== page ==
How Nonprofits Can Best Reach Out & Engage Potential Post-Grad Employees

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	How Nonprofits Can Best Reach Out & Engage Potential Post-Grad EmployeesAs someone who is a recent post-grad and interested in entering a career in the nonprofit sector, I’ve been paying close attention to the relationships I have built over the past few years with various nonprofit and how they came to be. During my four years in college I was grateful to have had the opportunity to intern with five different nonprofit organizations in Boston and Los Angeles. In all five internship experiences, I was constantly impressed by how eager the organizations were to make a connection with me, meet with me in person, and discuss possible professional opportunities with their organization. I felt valued and appreciated as a potential employee or intern, even before I had a chance to actually work with them. Their level of engagement in my professional pursuits, passions, and previous work experience as a young person showed me how approachable, encouraging, and inclusive the nonprofit sector can be. As a college student, the nonprofit employees who reached out to me or took the initiative to meet in person with me after I had contacted them for an internship/volunteer opportunity, made me feel like my voice mattered and could potentially have an impact on their organization. Whether it was grabbing coffee with a potential Internship Manager of a local organization or Skyping with a nonprofit HR representative, they were sure to engage me in a meaningful and productive conversation about why I was passionate about their organization’s mission, how I could contribute to their organization, and how their nonprofit could benefit me. Although those can be standard interview questions, the way the conversation was approached and maintained was extremely personal and unique to me and my interests in social justice, nonprofit work, volunteerism, and advocacy. In fact, there were many times where the nonprofit employee would contact me first to follow up after our initial conversation which was an effective and individualized way to keep me engaged in their organization and internship/employment opportunities.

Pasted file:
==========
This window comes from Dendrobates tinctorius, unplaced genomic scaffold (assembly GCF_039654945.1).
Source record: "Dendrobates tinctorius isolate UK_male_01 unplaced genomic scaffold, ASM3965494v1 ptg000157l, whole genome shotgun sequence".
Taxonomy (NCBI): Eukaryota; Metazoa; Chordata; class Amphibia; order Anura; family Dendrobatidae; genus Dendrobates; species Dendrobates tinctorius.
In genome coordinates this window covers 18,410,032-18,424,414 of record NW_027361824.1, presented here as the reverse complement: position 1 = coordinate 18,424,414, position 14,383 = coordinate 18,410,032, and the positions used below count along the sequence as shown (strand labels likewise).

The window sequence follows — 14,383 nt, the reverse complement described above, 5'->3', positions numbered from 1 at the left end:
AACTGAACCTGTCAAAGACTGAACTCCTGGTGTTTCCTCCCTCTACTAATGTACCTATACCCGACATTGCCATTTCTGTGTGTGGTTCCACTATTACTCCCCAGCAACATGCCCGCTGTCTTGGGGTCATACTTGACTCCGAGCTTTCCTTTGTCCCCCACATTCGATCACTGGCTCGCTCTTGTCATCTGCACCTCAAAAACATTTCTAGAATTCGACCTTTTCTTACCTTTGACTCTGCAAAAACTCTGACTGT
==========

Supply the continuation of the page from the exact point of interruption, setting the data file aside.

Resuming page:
Now that I am a few months out of college and am still interested in furthering my passions in the nonprofit sector, social justice, and volunteerism, I’ve been able to appreciate how engaged, enthused, and meaningful my professional networking opportunities were with local nonprofits. As eager, passionate, and caring 20-somethings begin to launch their career in the nonprofit sector, it’s important for nonprofits to be aware of the influential relationship they have the potential to foster with possible recently graduated employees. For many of my friends who entered the for-profit field, many of their application and hiring processes were very indirect and impersonal. Knowing someone within the company they were applying to who could pass their resume off to someone higher up was one of the best ways to ensure that their resume didn’t get lost in the shuffle. But very rarely did my for-profit sector friends get to grab coffee, Skype, and even speak with the leadership of the company or the person who would oversee them. I understand that a for-profit’s capacity looks very different than a non-profit’s, but I use this example to emphasize the important role nonprofit professionals can play in bridging the gap of professional and personal with recent post-grads who are eager to dive into the nonprofit world. Nonprofit work is very personal, especially if you’re working on social, economic, political, and environmental justice, community development, and human/animal rights. Your work can be deeply connected to your community and society-at-large, so a lot of your own personal investment is necessary and important in order to mend the societal ills many organizations seek to combat.